THE SANTA CLARA
October 27, 2016
Grab a nickel, then flip it. On one side you have Thomas “all men are created equal” Jefferson and on the other his slavery plantation, Monticello. Did you get heads or tails? Jefferson or Monticello?
No matter what side of the nickel you get, Monticello and its torrid history of slavery, rape and abuse remains engraved on American currency.
During Jefferson’s occupation, the Virginian plantation housed over six hundred slaves and only freed a little over ten.
The plantation is a symbol of the decades of institutionalized racism still affecting people today. Somehow, this is a symbol we have chosen to represent America.
Historically, countries use their currency to broadcast who’s in power and what values they hold as a result. The symbols used on currency may not all hold up as faultless ideals but that doesn’t mean we lower our standards on what emblems we recognize as American just because they’re traditional.
Symbols matter. It’s why people get up in arms about burning the American flag. Our currency is a manifestation of the racism in our country’s legacy and how often neglected this part of our story is.
We see Monticello as a great, historical site because of Thomas Jefferson, but we forget—or choose to forget—it was also one of the many sites of pain and torture for African-Americans.
In discussing America’s complicated legacy of freedom, we see a persistent need to either condemn or forget those dark spots in history we are ashamed of.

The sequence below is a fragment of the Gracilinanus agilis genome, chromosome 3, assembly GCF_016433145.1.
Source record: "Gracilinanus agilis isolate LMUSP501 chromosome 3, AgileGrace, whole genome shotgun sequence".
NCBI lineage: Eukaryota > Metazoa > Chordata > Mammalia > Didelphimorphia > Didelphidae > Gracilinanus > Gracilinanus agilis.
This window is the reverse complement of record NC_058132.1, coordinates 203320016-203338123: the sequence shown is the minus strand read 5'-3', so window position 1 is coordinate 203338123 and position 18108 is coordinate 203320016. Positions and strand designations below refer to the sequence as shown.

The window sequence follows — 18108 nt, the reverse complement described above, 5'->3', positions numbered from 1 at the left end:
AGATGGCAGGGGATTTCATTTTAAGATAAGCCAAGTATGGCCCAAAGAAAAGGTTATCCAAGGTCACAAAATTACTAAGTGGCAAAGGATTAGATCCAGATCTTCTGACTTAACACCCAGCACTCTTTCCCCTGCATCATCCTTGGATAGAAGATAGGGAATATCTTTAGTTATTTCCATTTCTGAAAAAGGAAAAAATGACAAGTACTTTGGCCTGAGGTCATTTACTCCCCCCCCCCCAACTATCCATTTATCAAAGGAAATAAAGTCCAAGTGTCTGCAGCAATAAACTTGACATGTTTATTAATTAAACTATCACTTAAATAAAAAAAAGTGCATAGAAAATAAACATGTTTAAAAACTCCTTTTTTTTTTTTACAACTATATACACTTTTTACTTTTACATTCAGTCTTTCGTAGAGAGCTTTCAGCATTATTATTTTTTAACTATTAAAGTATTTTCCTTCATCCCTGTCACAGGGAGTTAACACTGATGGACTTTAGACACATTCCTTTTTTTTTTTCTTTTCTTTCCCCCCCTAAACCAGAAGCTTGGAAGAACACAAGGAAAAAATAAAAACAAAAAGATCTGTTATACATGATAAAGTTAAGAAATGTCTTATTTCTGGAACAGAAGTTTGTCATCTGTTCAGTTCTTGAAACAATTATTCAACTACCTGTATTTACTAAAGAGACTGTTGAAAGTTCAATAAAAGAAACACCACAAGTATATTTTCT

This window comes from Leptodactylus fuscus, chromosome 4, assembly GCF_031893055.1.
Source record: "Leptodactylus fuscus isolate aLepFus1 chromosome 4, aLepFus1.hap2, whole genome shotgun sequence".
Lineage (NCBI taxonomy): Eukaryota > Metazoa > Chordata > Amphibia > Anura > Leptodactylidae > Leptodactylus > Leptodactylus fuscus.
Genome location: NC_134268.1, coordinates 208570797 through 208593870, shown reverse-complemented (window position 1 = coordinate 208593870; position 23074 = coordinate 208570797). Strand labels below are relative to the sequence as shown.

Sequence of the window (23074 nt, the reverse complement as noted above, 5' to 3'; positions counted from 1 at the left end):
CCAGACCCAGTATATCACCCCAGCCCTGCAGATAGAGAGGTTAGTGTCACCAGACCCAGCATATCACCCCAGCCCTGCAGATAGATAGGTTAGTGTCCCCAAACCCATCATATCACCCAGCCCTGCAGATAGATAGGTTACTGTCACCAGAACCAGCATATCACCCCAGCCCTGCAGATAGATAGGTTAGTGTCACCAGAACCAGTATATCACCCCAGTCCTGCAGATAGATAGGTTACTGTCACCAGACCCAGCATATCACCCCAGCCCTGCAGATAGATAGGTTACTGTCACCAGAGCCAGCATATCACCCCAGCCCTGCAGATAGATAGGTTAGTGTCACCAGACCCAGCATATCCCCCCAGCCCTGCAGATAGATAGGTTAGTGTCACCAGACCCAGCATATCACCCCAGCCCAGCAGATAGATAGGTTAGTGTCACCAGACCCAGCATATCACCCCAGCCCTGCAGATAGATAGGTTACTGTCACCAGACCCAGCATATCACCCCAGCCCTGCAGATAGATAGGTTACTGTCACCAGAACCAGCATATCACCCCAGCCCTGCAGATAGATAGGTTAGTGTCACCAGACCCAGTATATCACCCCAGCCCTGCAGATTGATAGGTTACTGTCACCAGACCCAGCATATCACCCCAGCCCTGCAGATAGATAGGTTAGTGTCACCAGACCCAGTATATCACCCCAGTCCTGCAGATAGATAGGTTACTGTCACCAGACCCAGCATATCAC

We constantly fix our own history because we’re ashamed and don’t want our proud nation to be associated with discrimination.
So we brush hate crimes under the rug, like internment of Japanese-Americans or the thousands of acres of land stolen from Native Americans.
Rarely do we talk about that crime, even on a campus as guilty of it as ours.
We acknowledge slavery, then we forget to acknowledge the full implications of it, including the fact that the Founding Fathers were slave owners.
The Founding Fathers were racist. They were a product of their time and their time did not value people of color. That doesn’t make them any less brilliant and that doesn’t mean we erase them from American history.
We don’t forgive them for their racism even as we thank them for the ideological standards they’ve set for each of us here in America.
Part of healing the racial divides in the U.S. is owning up to the mistakes of the past.
Taking an extreme view one way or the other is not a solution. We can’t ignore the hypocrisy, the bigotry, the sexism that all the historical figures we lionize inherently possessed. We also shouldn’t trivialize their contributions to American society because they are problematic figures.
With the recent Treasury announcement that Harriet Tubman will replace Andrew Jackson on the $20 bill, we can see the beginning of movements and conversations that can capture the multicultural reality of America.
More than 8.5 billion $20 bills were in circulation last year and starting in 2020, a suffragist and freedom fighter will be internationally recognizable as our ideal.
And yet we still have Monticello on the back side of the nickel.
Perla Luna is a sophmore sociology and English double major and is the editor of the Opinion Section